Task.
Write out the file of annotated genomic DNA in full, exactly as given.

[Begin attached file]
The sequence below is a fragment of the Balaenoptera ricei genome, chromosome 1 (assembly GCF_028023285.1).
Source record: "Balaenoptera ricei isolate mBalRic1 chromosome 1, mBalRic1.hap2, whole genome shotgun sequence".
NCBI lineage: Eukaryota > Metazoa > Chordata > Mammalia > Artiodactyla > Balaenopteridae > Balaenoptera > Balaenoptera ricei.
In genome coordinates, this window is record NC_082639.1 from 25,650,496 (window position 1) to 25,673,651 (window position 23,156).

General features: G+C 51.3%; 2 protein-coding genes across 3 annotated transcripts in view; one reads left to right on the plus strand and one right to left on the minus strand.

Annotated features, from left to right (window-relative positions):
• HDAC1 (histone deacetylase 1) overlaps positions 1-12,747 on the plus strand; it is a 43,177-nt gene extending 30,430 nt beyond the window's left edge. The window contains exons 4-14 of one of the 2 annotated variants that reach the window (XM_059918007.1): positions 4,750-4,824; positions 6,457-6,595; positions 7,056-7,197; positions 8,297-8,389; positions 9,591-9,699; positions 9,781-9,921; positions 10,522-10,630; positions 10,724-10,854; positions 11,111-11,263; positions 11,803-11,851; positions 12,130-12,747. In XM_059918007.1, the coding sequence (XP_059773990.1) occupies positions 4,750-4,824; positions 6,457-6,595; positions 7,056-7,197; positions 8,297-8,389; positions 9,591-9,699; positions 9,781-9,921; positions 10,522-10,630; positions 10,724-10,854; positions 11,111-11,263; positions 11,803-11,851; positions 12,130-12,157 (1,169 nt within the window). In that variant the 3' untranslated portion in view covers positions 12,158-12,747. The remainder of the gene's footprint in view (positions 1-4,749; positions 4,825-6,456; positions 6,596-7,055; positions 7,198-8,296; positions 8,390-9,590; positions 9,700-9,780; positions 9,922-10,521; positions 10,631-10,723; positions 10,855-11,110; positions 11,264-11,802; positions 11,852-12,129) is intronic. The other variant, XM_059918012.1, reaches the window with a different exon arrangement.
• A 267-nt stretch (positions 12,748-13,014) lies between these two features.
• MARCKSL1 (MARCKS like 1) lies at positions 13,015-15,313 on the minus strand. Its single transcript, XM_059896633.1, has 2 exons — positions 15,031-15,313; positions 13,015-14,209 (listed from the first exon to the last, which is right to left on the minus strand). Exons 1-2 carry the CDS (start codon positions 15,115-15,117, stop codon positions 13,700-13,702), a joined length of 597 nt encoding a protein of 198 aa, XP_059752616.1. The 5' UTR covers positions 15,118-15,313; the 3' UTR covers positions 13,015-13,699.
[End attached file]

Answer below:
The sequence below is a fragment of the Balaenoptera ricei genome, chromosome 1 (assembly GCF_028023285.1).
Source record: "Balaenoptera ricei isolate mBalRic1 chromosome 1, mBalRic1.hap2, whole genome shotgun sequence".
NCBI lineage: Eukaryota > Metazoa > Chordata > Mammalia > Artiodactyla > Balaenopteridae > Balaenoptera > Balaenoptera ricei.
In genome coordinates, this window is record NC_082639.1 from 25,650,496 (window position 1) to 25,673,651 (window position 23,156).

General features: G+C 51.3%; 2 protein-coding genes across 3 annotated transcripts in view; one reads left to right on the plus strand and one right to left on the minus strand.

Annotated features, from left to right (window-relative positions):
• HDAC1 (histone deacetylase 1) overlaps positions 1-12,747 on the plus strand; it is a 43,177-nt gene extending 30,430 nt beyond the window's left edge. The window contains exons 4-14 of one of the 2 annotated variants that reach the window (XM_059918007.1): positions 4,750-4,824; positions 6,457-6,595; positions 7,056-7,197; positions 8,297-8,389; positions 9,591-9,699; positions 9,781-9,921; positions 10,522-10,630; positions 10,724-10,854; positions 11,111-11,263; positions 11,803-11,851; positions 12,130-12,747. In XM_059918007.1, the coding sequence (XP_059773990.1) occupies positions 4,750-4,824; positions 6,457-6,595; positions 7,056-7,197; positions 8,297-8,389; positions 9,591-9,699; positions 9,781-9,921; positions 10,522-10,630; positions 10,724-10,854; positions 11,111-11,263; positions 11,803-11,851; positions 12,130-12,157 (1,169 nt within the window). In that variant the 3' untranslated portion in view covers positions 12,158-12,747. The remainder of the gene's footprint in view (positions 1-4,749; positions 4,825-6,456; positions 6,596-7,055; positions 7,198-8,296; positions 8,390-9,590; positions 9,700-9,780; positions 9,922-10,521; positions 10,631-10,723; positions 10,855-11,110; positions 11,264-11,802; positions 11,852-12,129) is intronic. The other variant, XM_059918012.1, reaches the window with a different exon arrangement.
• A 267-nt stretch (positions 12,748-13,014) lies between these two features.
• MARCKSL1 (MARCKS like 1) lies at positions 13,015-15,313 on the minus strand. Its single transcript, XM_059896633.1, has 2 exons — positions 15,031-15,313; positions 13,015-14,209 (listed from the first exon to the last, which is right to left on the minus strand). Exons 1-2 carry the CDS (start codon positions 15,115-15,117, stop codon positions 13,700-13,702), a joined length of 597 nt encoding a protein of 198 aa, XP_059752616.1. The 5' UTR covers positions 15,118-15,313; the 3' UTR covers positions 13,015-13,699.